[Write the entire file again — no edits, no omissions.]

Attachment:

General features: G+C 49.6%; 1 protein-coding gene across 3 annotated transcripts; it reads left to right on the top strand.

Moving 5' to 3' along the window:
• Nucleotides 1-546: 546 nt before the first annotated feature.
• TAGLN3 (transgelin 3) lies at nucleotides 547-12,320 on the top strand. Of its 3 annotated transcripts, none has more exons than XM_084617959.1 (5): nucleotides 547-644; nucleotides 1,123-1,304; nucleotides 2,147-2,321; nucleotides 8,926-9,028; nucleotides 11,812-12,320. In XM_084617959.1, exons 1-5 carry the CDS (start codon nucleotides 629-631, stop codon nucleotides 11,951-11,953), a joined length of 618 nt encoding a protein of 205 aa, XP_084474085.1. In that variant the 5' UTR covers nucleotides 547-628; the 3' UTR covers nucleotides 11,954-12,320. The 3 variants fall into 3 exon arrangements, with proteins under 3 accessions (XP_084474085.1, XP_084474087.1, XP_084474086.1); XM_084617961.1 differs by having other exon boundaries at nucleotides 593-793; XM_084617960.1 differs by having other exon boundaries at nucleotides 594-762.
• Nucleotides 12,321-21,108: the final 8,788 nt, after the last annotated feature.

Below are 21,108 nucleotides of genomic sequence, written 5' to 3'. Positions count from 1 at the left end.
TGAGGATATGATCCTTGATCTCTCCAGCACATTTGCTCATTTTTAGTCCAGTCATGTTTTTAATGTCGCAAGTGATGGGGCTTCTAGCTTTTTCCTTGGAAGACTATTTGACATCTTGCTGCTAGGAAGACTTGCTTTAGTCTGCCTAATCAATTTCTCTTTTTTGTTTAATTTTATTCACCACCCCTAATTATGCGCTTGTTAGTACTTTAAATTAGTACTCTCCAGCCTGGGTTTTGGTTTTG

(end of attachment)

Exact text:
General features: G+C 49.6%; 1 protein-coding gene across 3 annotated transcripts; it reads left to right on the top strand.

Moving 5' to 3' along the window:
• Nucleotides 1-546: 546 nt before the first annotated feature.
• TAGLN3 (transgelin 3) lies at nucleotides 547-12,320 on the top strand. Of its 3 annotated transcripts, none has more exons than XM_084617959.1 (5): nucleotides 547-644; nucleotides 1,123-1,304; nucleotides 2,147-2,321; nucleotides 8,926-9,028; nucleotides 11,812-12,320. In XM_084617959.1, exons 1-5 carry the CDS (start codon nucleotides 629-631, stop codon nucleotides 11,951-11,953), a joined length of 618 nt encoding a protein of 205 aa, XP_084474085.1. In that variant the 5' UTR covers nucleotides 547-628; the 3' UTR covers nucleotides 11,954-12,320. The 3 variants fall into 3 exon arrangements, with proteins under 3 accessions (XP_084474085.1, XP_084474087.1, XP_084474086.1); XM_084617961.1 differs by having other exon boundaries at nucleotides 593-793; XM_084617960.1 differs by having other exon boundaries at nucleotides 594-762.
• Nucleotides 12,321-21,108: the final 8,788 nt, after the last annotated feature.

Below are 21,108 nucleotides of genomic sequence, written 5' to 3'. Positions count from 1 at the left end.
TGAGGATATGATCCTTGATCTCTCCAGCACATTTGCTCATTTTTAGTCCAGTCATGTTTTTAATGTCGCAAGTGATGGGGCTTCTAGCTTTTTCCTTGGAAGACTATTTGACATCTTGCTGCTAGGAAGACTTGCTTTAGTCTGCCTAATCAATTTCTCTTTTTTGTTTAATTTTATTCACCACCCCTAATTATGCGCTTGTTAGTACTTTAAATTAGTACTCTCCAGCCTGGGTTTTGGTTTTG